Wouldn’t that be something?!

    • brucesmith49 says:

      You raise a good point, John. Where is the intellectual curiosity or the social commitment to justice on the part of Tina and Flo? Why haven’t they perused the Internet and taken a look at the Cooper gallery? Or Alice Hancock and Billy Mitchell, for that matter; it seems as if everyone on 305 that night who got a good look at Cooper has abandoned the hunt. Why?

      Perhaps it’s time to post the Cooper gallery of suspects on the Mountain News. Soon, in a couple of days.

  17. Vickie says:

    This is such an interesting story. Throughout history, there have been many people who have committed illegal acts, and then later escaped and successfully changed their names. It’s what really great stories are made of.. Keep up the great work, Bruce!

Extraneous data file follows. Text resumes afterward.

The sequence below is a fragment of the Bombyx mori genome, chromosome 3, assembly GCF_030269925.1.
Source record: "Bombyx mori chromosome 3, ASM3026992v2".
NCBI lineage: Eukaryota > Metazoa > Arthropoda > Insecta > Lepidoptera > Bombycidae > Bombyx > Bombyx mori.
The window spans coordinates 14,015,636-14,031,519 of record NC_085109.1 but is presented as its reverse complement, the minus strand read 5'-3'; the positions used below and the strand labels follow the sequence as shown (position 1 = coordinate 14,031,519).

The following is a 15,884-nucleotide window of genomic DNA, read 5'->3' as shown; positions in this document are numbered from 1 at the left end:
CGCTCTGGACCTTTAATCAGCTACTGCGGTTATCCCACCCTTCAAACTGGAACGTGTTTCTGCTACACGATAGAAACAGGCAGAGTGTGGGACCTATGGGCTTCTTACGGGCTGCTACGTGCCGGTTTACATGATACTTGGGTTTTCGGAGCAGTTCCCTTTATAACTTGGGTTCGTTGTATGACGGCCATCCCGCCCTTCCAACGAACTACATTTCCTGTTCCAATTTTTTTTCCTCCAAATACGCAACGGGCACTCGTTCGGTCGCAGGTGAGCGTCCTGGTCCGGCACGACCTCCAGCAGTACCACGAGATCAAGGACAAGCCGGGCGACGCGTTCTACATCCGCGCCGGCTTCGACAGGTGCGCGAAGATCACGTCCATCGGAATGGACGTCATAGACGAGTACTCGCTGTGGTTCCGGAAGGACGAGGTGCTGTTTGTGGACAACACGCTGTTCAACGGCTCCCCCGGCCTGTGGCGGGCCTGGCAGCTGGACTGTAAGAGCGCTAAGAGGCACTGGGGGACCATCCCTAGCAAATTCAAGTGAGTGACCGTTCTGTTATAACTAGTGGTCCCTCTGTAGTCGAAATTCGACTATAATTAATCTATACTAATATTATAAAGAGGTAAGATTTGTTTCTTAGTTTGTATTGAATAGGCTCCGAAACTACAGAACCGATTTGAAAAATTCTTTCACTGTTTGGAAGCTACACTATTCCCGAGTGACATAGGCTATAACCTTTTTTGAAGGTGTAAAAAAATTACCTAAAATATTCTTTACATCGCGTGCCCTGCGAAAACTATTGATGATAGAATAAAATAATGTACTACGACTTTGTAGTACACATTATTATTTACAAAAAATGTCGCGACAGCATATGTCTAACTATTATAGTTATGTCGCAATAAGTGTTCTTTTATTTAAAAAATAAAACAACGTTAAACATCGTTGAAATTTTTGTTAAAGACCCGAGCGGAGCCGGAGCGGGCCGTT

18. Kathy M says:

    What do you think she’s going to tell you that you already don’t know or can surmise? We can all surmise the terror she went through, so why drag her into present time to go through it again for your entertainment?

    You should leave this woman alone. Would you do this to your sister or mother? Hardly. Do you have any idea what a traumatic experience it was for her to have gone through all that? My God! She joined a convent afterwards! She left and apparently gort married and then divorced. She had ‘issues’. So what! Who doesn’t?

    She’s under no moral or legal obligation to tell you anything and you act like a 3rd rate reporter tracking her down and trying to make a story out of the few mninbutes you had with her where all she told you was that she wanted to be left alone. Get over the fact that there is no story here for you to get. Try to find some decency and respect her wishes. Leave the woman alone.

  19. Rose says: